19th August 1953 - Anglo-American military coup in Iran: "Operation Ajax"
Shah Mohammad Reza Pahlavi, accompanied by CIA Director Allen Dulles,
returns from exile to Tehran on 22 August 1953.
from the archives:
excerpt from: A New World War for a New World Order - The Origins of World War III: Part 3
by Andrew Gavin Marshall, Global Research, 17 December 2009
Flashback to 1953
To understand the nature of American and British “democracy promotion” in Iran, it is important to examine their historical practices regarding “democracy” in Iran. Specifically, the events of 1953 present a very important picture, in which the United States orchestrated its first foreign coup, with guidance and direction from the British, who had extensive oil interests in Iran. The first democratically elected government of Mohommad Mossadeq in 1951 announced the nationalization of the Anglo-Iranian Oil Company (later to be re-named British Petroleum), which had an exclusive monopoly on Iranian oil. This naturally angered the British, who, in 1952, convinced the CIA to help in a plot to overthrow Iran’s government.
The idea to topple the Iranian government was born in Britain, but it didn’t take much to convince the CIA to launch a joint operation with the SIS. Government documents were made public which revealed that CIA “officers orchestrating the Iran coup worked directly with royalist Iranian military officers, handpicked the prime minister's replacement, sent a stream of envoys to bolster the shah's courage, directed a campaign of bombings by Iranians posing as members of the Communist Party, and planted articles and editorial cartoons in newspapers.” The strategy was aimed at supporting an Iranian General and the Shah through CIA assets and financing, which would overthrow Mossadeq, “particularly if this combination should be able to get the largest mobs in the streets.”
The Shah was to play a pivotal role, as he was “to stand fast as the C.I.A. stirred up popular unrest and then, as the country lurched toward chaos, to issue royal decrees dismissing Dr. Mossadegh and appointing General Zahedi prime minister.” CIA operatives stoked pressure by pretending to be Iranian Communists, threatening Muslim leaders with “savage punishment if they opposed Mossadegh,” in an effort to stir anti-Communist and anti-Mossadeq sentiments in the religious community. The CIA even bombed the house of a prominent Muslim. Further, the CIA was advancing a major propaganda campaign, as a major newspaper owner was paid $45,000 to support the efforts. The CIA, once the coup was underway, used American media as propaganda, in an attempt to legitimize the coup plotters, as the CIA sent The Associated Press a news release saying that, “unofficial reports are current to the effect that leaders of the plot are armed with two decrees of the shah, one dismissing Mossadegh and the other appointing General Zahedi to replace him.” The CIA also disseminated this propaganda through Iranian media.
Following the beginning of the coup, which began on August 15, Mossadeq suspended the Parliament, which ultimately played “into the C.I.A.'s hands.” After having several plotters arrested, he let his guard down. Then the American Embassy planned a counterattack for August 19, specifically using religious forces. At this time, the Communist Party blamed “Anglo-American intrigue” for the coup. However, just as the CIA thought it was a failure, Iranian papers began publishing en masse the Shah’s decrees, and suddenly large pro-Shah crowds were building in the streets. An Iranian journalist who was an important CIA agent, “led a crowd toward Parliament, inciting people to set fire to the offices of a newspaper owned by Dr. Mossadegh's foreign minister. Another Iranian C.I.A. agent led a crowd to sack the offices of pro-Tudeh papers.”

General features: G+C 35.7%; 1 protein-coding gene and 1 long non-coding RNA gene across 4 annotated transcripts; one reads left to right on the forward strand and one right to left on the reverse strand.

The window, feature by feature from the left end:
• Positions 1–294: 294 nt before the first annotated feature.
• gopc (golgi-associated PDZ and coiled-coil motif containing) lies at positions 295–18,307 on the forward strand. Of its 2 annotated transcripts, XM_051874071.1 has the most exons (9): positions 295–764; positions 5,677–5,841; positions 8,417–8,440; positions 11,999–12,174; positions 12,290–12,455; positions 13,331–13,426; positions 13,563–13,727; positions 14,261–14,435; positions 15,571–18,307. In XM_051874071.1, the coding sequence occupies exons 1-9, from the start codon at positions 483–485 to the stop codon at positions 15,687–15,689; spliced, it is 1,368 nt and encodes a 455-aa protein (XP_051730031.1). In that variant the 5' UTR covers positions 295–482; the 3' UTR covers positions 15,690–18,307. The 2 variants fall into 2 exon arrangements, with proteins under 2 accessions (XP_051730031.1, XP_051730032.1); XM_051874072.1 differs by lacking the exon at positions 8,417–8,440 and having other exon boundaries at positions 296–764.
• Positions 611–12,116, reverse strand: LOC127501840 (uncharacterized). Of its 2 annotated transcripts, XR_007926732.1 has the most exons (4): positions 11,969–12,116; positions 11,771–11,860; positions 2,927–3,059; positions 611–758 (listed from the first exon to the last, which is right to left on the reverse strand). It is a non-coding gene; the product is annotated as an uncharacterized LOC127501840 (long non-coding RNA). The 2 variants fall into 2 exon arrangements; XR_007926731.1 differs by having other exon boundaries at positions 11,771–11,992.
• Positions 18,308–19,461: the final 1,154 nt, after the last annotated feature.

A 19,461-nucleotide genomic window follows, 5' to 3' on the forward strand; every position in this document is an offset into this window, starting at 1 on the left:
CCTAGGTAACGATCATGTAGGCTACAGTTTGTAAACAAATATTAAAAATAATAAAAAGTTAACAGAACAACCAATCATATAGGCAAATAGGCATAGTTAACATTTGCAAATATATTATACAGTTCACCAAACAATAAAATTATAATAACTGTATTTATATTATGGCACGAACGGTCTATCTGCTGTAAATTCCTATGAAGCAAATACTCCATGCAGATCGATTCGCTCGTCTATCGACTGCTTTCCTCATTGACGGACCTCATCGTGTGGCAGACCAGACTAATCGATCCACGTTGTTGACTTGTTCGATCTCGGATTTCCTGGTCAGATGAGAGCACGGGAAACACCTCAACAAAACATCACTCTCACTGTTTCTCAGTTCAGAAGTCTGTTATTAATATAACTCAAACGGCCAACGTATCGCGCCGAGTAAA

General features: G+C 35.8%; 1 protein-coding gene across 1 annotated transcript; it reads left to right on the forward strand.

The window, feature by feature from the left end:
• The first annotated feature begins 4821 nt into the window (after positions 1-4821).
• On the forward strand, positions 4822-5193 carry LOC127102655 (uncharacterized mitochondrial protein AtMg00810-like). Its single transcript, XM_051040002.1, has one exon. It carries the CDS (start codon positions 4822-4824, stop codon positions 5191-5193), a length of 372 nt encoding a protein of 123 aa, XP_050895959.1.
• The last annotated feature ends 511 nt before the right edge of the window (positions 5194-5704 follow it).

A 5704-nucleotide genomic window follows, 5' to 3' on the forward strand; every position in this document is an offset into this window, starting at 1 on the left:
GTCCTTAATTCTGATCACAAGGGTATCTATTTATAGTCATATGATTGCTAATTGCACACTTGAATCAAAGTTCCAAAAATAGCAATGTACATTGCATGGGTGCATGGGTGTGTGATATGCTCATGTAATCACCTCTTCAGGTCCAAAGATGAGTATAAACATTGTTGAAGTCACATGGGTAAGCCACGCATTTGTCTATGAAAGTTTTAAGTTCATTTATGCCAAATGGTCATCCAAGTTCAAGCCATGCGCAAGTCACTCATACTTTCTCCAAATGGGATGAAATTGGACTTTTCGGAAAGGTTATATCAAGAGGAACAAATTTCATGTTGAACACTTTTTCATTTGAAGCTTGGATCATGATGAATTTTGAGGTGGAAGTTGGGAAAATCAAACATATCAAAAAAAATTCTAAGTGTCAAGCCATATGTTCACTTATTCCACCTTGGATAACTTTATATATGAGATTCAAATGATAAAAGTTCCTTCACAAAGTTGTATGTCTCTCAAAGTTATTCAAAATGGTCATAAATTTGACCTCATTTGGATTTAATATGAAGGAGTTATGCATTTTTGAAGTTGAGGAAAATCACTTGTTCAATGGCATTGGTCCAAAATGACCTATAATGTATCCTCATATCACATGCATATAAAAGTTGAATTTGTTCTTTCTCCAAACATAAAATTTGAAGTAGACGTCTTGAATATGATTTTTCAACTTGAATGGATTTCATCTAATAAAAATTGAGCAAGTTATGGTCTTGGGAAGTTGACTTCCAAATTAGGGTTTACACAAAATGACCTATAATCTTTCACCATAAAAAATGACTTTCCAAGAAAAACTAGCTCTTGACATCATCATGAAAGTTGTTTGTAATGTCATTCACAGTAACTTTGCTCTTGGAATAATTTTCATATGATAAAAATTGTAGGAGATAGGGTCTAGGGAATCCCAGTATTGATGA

Then coup supporters in the military began to enter the streets, and soon “the crowds began to receive direct leadership from a few officers involved in the plot and some who had switched sides. Within an hour the central telegraph office fell, and telegrams were sent to the provinces urging a pro-shah uprising. After a brief shootout, police headquarters and the Ministry of Foreign Affairs fell as well.” Interestingly, according to the declassified documents, the CIA “hoped to plant articles in American newspapers saying Shah Mohammed Reza Pahlevi's return resulted from a homegrown revolt against a Communist-leaning government,” but that ultimately, “its operatives had only limited success in manipulating American reporters.” The CIA planted stories in US media, such as one instance where the State Department planted a CIA study in Newsweek.
One of the key lessons the CIA learned in this operation, was that it “exposed the agency's shortcomings in manipulating the American press.” The CIA even manipulated a reporter with the New York Times to disseminate propaganda. While Soviet media was proclaiming the US responsible for the coup, American mentions of this in the media dismissed these accusations outright, and never “examined such charges seriously.”
By the end of Operation Ajax, as the CIA coup was codenamed, “some 300 people had died in firefights in the streets of Tehran,” largely due to the CIA “provoking street violence.” The coup resulted in “more than two decades of dictatorship under the Shah, who relied heavily on US aid and arms.”
Part I: Global Warfare
by Michel Chossudovsky, Global Research, 1 August 2010
US Sponsored Regime Change in Iran
Mossadegh and Ahmadinejad: Iran Faces Almost the Same Dilemma as in 1953
by Ardeshir Ommani, Global Research, 3 February 2010
Imperial Playground: Marching East of Iraq
The Story of Iran in Recent History
by Andrew Gavin Marshall, Global Research, 21 October 2007